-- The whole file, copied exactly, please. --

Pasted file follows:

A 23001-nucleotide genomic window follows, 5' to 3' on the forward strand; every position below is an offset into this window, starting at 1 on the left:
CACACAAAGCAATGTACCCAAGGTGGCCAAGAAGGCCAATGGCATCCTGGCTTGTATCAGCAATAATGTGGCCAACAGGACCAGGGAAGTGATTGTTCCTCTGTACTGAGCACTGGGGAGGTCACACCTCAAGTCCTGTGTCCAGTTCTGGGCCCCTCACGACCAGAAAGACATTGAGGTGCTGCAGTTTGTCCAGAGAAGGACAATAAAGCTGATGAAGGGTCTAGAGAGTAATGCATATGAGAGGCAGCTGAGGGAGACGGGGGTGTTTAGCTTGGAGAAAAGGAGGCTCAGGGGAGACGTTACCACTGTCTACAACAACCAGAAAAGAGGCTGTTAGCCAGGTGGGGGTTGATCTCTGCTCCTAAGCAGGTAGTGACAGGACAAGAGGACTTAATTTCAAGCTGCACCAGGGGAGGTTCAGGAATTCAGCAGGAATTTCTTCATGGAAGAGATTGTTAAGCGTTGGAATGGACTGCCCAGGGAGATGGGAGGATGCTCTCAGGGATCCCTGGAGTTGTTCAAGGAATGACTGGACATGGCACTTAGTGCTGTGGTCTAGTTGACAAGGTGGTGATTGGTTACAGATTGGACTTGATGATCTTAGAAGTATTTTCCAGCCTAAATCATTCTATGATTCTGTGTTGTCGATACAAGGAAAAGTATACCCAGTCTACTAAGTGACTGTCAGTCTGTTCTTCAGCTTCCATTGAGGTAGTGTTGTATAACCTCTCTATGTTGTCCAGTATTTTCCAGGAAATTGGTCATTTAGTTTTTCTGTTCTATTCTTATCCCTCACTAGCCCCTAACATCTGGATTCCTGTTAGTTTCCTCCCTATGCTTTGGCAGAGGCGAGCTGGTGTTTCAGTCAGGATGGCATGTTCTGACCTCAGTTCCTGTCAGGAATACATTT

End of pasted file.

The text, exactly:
A 23001-nucleotide genomic window follows, 5' to 3' on the forward strand; every position below is an offset into this window, starting at 1 on the left:
CACACAAAGCAATGTACCCAAGGTGGCCAAGAAGGCCAATGGCATCCTGGCTTGTATCAGCAATAATGTGGCCAACAGGACCAGGGAAGTGATTGTTCCTCTGTACTGAGCACTGGGGAGGTCACACCTCAAGTCCTGTGTCCAGTTCTGGGCCCCTCACGACCAGAAAGACATTGAGGTGCTGCAGTTTGTCCAGAGAAGGACAATAAAGCTGATGAAGGGTCTAGAGAGTAATGCATATGAGAGGCAGCTGAGGGAGACGGGGGTGTTTAGCTTGGAGAAAAGGAGGCTCAGGGGAGACGTTACCACTGTCTACAACAACCAGAAAAGAGGCTGTTAGCCAGGTGGGGGTTGATCTCTGCTCCTAAGCAGGTAGTGACAGGACAAGAGGACTTAATTTCAAGCTGCACCAGGGGAGGTTCAGGAATTCAGCAGGAATTTCTTCATGGAAGAGATTGTTAAGCGTTGGAATGGACTGCCCAGGGAGATGGGAGGATGCTCTCAGGGATCCCTGGAGTTGTTCAAGGAATGACTGGACATGGCACTTAGTGCTGTGGTCTAGTTGACAAGGTGGTGATTGGTTACAGATTGGACTTGATGATCTTAGAAGTATTTTCCAGCCTAAATCATTCTATGATTCTGTGTTGTCGATACAAGGAAAAGTATACCCAGTCTACTAAGTGACTGTCAGTCTGTTCTTCAGCTTCCATTGAGGTAGTGTTGTATAACCTCTCTATGTTGTCCAGTATTTTCCAGGAAATTGGTCATTTAGTTTTTCTGTTCTATTCTTATCCCTCACTAGCCCCTAACATCTGGATTCCTGTTAGTTTCCTCCCTATGCTTTGGCAGAGGCGAGCTGGTGTTTCAGTCAGGATGGCATGTTCTGACCTCAGTTCCTGTCAGGAATACATTT